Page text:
route man page on 4.4BSD

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ROUTE(8)		  BSD System Manager's Manual		      ROUTE(8)

     route — manually manipulate the routing tables.

     route [-nqv] command [[modifiers] args]

     Route is a utility used to manually manipulate the network routing
     tables.  It normally is not needed, as a system routing table management
     daemon such as routed(8), should tend to this task.

     The route: utility supports a limited number of general options, but a
     rich command language, enabling the user to specify any arbitrary request
     that could be delivered via the programmatic interface discussed in

     -n	     Bypasses attempts to print host and network names symbolically
	     when reporting actions.  (The process of translating between sym‐
	     bolic names and numerical equivalents can be quite time consum‐
	     ing, and may require correct operation of the network; thus it
	     may be expedient to forgo this, especially when attempting to
	     repair networking operations),

     -v	     (verbose) Print additional details.

     -q	     Suppress all output.

     The route: utility provides six commands:

     add	 Add a route.
     flush	 Remove all routes.
     delete	 Delete a specific route.
     change	 Change aspects of a route (such as its gateway).
     get	 Lookup and display the route for a destination.
     monitor	 Continuously report any changes to the routing information
		 base, routing lookup misses, or suspected network partition‐

     The monitor command has the syntax

	   route [-n] monitor

     The flush command has the syntax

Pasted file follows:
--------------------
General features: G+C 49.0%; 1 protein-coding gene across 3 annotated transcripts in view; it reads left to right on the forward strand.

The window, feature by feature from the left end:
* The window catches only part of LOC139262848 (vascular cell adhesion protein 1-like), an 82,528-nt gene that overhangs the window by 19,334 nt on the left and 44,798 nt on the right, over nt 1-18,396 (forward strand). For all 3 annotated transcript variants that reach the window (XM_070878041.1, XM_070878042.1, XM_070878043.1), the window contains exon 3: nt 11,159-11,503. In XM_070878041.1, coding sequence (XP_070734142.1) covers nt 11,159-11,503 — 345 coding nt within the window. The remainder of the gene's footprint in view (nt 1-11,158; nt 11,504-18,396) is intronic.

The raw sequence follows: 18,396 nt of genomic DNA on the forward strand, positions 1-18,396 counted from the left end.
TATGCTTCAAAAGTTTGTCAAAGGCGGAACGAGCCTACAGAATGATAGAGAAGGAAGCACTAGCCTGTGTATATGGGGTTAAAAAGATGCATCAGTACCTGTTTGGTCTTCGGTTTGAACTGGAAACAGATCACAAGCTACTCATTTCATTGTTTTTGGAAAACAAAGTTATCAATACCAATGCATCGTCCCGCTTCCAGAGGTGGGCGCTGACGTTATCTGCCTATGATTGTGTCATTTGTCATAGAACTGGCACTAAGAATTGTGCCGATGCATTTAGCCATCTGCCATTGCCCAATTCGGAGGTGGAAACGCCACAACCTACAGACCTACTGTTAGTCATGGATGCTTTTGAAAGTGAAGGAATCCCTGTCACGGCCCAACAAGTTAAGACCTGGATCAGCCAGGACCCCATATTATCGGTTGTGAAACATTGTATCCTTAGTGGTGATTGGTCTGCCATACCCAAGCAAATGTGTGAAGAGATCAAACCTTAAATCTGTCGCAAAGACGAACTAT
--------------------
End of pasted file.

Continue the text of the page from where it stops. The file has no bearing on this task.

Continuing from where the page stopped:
route [-n] flush [family]

     If the flush command is specified, route will ``flush'' the routing
     tables of all gateway entries.  When the address family may is specified
     by any of the -osi, -xns, or -inet modifiers, only routes having destina‐
     tions with addresses in the delineated family will be deleted.

     The other commands have the following syntax:

	   route [-n] command [-net | -host] destination gateway

     where destination is the destination host or network, gateway is the
     next-hop intermediary via which packets should be routed.	Routes to a
     particular host may be distinguished from those to a network by inter‐
     preting the Internet address specified as the destination argument. The
     optional modifiers -net and -host force the destination to be interpreted
     as a network or a host, respectively.  Otherwise, if the destination has
     a ``local address part'' of INADDR_ANY , or if the destination is the
     symbolic name of a network, then the route is assumed to be to a network;
     otherwise, it is presumed to be a route to a host.

     For example, 128.32 is interpreted as -host; 128.32.130 is
     interpreted as -host; -net 128.32 is interpreted as; and -net 128.32.130 is interpreted as

     If the destination is directly reachable via an interface requiring no
     intermediary system to act as a gateway, the -interface modifier should
     be specified; the gateway given is the address of this host on the common
     network, indicating the interface to be used for transmission.

     The optional modifiers -xns, -osi, and -link specify that all subsequent
     addresses are in the XNS OSI address families, or are specified as link-
     level addresses, and the names must be numeric specifications rather than
     symbolic names.

     The optional -netmask qualifier is intended to achieve the effect of an
     OSI ESIS redirect with the netmask option, or to manually add subnet
     routes with netmasks different from that of the implied network interface